Bustamante and Dy decided to offer their support in the early 90s, joining various street protests to demand compensation and justice from the Japanese government. They now live inside the center and teach visitors about the importance of women’s rights and the lessons of war.

“We just don’t want another war because if there’s another war, what happened to us may happen again to the newer generations,” said 85-year-old Dy.

Melinda Relos, a member of Pamana whose mother was a former comfort woman, said the centre was facing challenges in funding for upkeep and maintenance.

She said the center operates solely on grants and donations from non-profit groups, making it difficult to preserve and maintain the documents which were slowly crumbling with age.

Despite the challenges, Relos said members of Pamana like her will not leave the centre nor their advocacy for the former Filipino comfort women.

“Even if there are no longer any grandmothers present, we are still here. There are still surviving children, grandchildren and supporters that can join and continue the fight of our mothers,” she said.

Lila Pilipina has records of 174 Filipino comfort women when they started documentation in 1992, but said the total surviving victims could be less than 70 with many of the survivors dead due to old age.

Like their counterparts in China and South Korea, the Filipino former comfort women have been demanding justice through compensation and a public apology from the Japanese government.

Japan acknowledged in 1993 that the state played a role in forcing Korean and Chinese women into military brothels and set up a fund to provide compensation to survivors in 1995. However, Japan has refused to pay direct compensation to survivors.

Prime Minister Shinzo Abe, a former critic of the 1993 statement, now says he will uphold it. Many Japanese conservatives say there is no proof that authorities directly coerced the women.

Filipino comfort women protest at Japanese embassy in Manila

Eight Filipino women who were victims of sexual abuse by Japanese soldiers during World War II held a dance protest on Wednesday in front of the Japanese embassy in the Philippine capital Manila, reiterating their demand for justice from the Japanese government.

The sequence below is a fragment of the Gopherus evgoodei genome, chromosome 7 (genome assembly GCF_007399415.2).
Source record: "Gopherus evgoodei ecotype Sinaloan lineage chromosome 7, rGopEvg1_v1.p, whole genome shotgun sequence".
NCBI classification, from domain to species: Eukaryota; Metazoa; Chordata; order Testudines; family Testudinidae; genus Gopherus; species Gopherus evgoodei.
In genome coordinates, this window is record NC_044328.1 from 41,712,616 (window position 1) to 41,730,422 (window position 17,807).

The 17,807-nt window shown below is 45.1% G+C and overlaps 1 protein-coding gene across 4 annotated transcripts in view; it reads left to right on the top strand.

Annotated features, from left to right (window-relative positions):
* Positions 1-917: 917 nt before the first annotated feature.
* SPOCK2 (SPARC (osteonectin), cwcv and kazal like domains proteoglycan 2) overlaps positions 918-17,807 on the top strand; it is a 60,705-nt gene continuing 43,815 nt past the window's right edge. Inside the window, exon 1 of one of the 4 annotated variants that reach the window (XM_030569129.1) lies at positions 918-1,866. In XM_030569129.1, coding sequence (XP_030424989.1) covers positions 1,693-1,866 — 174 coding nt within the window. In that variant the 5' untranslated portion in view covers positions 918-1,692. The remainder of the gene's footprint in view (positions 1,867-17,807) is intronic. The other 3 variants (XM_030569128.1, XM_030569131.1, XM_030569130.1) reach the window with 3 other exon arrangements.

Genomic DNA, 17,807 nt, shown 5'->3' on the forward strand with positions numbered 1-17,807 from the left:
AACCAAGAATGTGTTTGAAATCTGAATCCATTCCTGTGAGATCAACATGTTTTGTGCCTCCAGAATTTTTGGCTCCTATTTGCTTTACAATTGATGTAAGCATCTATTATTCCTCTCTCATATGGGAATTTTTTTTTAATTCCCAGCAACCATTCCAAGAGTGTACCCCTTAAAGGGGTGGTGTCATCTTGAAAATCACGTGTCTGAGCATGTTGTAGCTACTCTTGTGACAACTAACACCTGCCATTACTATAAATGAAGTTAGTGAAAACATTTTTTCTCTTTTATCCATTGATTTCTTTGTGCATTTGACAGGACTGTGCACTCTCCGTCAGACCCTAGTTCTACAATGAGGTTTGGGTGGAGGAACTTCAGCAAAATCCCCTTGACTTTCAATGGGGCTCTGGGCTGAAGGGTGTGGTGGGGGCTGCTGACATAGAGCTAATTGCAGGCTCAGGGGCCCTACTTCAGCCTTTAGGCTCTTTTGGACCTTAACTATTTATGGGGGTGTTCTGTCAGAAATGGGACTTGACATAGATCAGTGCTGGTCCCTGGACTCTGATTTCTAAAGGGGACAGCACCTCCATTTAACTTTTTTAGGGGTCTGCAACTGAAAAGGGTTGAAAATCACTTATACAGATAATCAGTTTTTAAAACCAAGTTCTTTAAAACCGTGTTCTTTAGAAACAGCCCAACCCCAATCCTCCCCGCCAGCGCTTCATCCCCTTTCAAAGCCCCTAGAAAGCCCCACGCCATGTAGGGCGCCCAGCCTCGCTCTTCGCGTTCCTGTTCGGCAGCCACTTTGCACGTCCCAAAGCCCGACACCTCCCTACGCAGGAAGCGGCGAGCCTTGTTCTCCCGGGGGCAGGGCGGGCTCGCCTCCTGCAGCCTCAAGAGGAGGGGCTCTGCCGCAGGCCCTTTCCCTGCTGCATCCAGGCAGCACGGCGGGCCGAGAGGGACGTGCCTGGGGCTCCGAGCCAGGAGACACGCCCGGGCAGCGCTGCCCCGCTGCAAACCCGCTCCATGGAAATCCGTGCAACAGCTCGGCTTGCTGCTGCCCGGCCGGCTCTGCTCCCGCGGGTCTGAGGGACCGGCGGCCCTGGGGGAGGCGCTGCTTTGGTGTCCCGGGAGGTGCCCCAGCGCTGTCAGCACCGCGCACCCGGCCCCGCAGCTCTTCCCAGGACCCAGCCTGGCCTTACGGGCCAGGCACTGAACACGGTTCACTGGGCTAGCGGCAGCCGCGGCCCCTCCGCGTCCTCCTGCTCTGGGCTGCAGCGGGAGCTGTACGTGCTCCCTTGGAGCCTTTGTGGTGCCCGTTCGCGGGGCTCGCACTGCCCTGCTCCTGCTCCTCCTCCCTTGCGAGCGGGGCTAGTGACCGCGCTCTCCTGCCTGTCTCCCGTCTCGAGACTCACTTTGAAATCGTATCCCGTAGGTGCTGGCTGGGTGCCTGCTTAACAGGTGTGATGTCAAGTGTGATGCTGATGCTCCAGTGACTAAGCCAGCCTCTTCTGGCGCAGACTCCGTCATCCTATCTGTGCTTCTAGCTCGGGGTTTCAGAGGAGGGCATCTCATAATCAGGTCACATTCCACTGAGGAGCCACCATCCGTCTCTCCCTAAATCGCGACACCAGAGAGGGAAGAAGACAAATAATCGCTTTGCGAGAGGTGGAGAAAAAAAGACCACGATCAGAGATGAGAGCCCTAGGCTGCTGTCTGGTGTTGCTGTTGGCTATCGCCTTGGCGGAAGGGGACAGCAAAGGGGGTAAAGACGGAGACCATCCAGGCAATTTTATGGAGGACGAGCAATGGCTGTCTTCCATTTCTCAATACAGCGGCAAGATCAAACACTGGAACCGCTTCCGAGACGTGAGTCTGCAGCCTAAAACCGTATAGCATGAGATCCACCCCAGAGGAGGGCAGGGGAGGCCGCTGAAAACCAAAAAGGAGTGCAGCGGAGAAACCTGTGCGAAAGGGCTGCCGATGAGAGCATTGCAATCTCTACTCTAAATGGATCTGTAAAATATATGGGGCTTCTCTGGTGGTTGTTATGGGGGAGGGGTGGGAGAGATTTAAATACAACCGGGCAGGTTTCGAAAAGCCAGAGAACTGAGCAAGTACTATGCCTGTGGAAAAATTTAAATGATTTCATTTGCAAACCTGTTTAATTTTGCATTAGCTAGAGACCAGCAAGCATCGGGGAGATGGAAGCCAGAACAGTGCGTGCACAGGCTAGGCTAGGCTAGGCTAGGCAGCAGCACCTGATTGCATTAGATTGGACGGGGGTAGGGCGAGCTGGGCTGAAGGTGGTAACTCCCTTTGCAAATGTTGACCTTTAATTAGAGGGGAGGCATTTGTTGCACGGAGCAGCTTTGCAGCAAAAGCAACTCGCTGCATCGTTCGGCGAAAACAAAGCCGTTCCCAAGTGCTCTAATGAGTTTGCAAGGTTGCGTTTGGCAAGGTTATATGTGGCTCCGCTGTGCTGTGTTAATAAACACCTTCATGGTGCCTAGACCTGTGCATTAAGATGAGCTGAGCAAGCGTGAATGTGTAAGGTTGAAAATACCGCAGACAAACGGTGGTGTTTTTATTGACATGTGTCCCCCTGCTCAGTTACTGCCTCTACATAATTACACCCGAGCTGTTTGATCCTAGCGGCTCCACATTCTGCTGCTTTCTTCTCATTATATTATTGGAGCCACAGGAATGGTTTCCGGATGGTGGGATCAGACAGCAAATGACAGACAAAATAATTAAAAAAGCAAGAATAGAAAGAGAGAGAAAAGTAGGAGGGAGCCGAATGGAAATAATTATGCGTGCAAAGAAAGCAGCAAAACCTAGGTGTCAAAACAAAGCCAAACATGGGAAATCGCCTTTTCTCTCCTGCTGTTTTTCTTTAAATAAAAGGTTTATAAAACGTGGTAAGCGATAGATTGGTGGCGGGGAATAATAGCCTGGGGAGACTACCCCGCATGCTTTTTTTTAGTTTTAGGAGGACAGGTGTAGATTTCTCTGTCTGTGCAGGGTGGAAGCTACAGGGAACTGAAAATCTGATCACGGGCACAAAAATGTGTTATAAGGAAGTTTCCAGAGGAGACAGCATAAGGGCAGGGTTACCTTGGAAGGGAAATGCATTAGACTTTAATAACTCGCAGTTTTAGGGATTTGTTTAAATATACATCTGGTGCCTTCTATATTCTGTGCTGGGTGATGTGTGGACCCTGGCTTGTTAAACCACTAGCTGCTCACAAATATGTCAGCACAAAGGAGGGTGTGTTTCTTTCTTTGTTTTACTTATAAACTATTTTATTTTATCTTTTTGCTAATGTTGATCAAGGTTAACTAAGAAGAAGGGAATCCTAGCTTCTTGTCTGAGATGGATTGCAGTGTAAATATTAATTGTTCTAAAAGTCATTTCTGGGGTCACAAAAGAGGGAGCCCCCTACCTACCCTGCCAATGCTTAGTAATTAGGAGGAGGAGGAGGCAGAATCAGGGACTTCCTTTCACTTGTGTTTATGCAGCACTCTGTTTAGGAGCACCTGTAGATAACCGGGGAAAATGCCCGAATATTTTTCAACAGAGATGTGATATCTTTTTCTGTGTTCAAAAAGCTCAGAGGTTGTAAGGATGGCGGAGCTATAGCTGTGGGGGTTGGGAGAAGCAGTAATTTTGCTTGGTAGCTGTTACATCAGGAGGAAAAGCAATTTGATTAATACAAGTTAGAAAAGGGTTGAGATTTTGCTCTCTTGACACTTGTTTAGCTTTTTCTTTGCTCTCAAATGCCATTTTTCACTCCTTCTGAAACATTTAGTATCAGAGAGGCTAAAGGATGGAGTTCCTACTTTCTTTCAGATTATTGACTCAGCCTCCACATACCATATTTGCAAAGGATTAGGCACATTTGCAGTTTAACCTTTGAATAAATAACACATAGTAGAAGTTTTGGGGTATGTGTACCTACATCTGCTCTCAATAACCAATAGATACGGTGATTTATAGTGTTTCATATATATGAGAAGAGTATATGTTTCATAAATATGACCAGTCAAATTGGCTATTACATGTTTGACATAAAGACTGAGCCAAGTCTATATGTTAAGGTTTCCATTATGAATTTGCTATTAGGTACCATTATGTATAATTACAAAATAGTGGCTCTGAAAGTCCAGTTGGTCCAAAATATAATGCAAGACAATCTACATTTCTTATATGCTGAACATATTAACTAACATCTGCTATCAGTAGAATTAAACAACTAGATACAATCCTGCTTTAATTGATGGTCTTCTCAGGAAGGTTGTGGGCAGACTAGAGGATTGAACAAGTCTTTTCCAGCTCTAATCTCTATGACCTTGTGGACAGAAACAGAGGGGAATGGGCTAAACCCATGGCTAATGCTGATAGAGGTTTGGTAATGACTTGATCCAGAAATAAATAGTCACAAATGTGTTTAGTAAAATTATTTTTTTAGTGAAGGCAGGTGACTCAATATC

The activity was part of the One Billion Rising for Justice global campaign to end violence against women and girls which will culminate on Feb. 14 with an expected one billion people from 207 countries gathering for a dance protest, global campaign director Monique Wilson said at the rally.

Narcisa Claveria, 84, one of the so-called former comfort women, told reporters, “Many of us have died already in our 22-year-old struggle. But we will not stop until we get justice. Even if we die, our children and grandchildren will continue the fight.”

The comfort women, a euphemism for women who were forced into sexual slavery by the Imperial Japanese military during World War II, are demanding an official apology and adequate compensation from the Japanese government, as well as inclusion of the issue in history textbooks.

They have also asked the Philippine government to back their claims, criticizing President Benigno Aquino’s lack of commitment to discuss the issue with Japanese Prime Minister Shinzo Abe.

“We reject the claims by Japanese officials that this issue has long been settled. The sexual slavery issue is not even in their history books,” Wilson told Kyodo News.

Following their dance protest, Claveria said, “I can still do it (dance). I don’t feel any discomfort, and I will continue this fight until I get justice.”

Richilda Extremadura, executive director of a comfort women group from Manila called Lila Pilipina (League of Filipino Women), said that of the 174 founding members, only 98 remain alive.

Another group, the Malaya Lolas (Free Grandmothers) based in Pampanga province north of Manila, said only around 30 members out of their 90 founding members are still alive.

By Kyoto News Agency